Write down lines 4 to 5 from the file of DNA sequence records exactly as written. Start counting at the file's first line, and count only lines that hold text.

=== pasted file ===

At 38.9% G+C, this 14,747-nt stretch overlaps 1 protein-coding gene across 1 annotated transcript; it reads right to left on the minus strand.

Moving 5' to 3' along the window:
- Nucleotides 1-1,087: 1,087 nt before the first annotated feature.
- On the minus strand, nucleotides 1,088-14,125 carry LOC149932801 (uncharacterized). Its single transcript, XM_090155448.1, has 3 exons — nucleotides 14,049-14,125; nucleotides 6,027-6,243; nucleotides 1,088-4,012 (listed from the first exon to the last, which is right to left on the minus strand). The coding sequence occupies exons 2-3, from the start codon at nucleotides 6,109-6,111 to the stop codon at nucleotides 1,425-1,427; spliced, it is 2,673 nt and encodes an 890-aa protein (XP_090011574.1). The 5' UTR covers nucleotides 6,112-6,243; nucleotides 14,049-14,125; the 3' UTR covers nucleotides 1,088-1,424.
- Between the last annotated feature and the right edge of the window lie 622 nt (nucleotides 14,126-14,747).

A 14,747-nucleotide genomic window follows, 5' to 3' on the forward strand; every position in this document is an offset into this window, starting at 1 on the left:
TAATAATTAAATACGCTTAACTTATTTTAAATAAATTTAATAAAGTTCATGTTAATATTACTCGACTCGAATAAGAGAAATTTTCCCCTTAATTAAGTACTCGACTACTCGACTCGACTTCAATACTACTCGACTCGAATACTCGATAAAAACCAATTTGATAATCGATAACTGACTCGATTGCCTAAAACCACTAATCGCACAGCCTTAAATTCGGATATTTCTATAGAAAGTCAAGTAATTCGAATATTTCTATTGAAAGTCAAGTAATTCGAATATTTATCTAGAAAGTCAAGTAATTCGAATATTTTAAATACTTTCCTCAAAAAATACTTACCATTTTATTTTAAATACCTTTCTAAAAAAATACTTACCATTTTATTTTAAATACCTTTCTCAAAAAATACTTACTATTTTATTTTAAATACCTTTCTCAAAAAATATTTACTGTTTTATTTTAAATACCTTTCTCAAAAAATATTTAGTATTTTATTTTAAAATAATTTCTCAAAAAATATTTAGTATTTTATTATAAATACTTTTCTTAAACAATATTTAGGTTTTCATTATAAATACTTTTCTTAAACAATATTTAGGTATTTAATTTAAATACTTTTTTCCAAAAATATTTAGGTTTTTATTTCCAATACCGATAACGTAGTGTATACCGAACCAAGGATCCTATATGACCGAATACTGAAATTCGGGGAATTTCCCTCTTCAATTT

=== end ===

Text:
- On the minus strand, nucleotides 1,088-14,125 carry LOC149932801 (uncharacterized). Its single transcript, XM_090155448.1, has 3 exons — nucleotides 14,049-14,125; nucleotides 6,027-6,243; nucleotides 1,088-4,012 (listed from the first exon to the last, which is right to left on the minus strand). The coding sequence occupies exons 2-3, from the start codon at nucleotides 6,109-6,111 to the stop codon at nucleotides 1,425-1,427; spliced, it is 2,673 nt and encodes an 890-aa protein (XP_090011574.1). The 5' UTR covers nucleotides 6,112-6,243; nucleotides 14,049-14,125; the 3' UTR covers nucleotides 1,088-1,424.
- Between the last annotated feature and the right edge of the window lie 622 nt (nucleotides 14,126-14,747).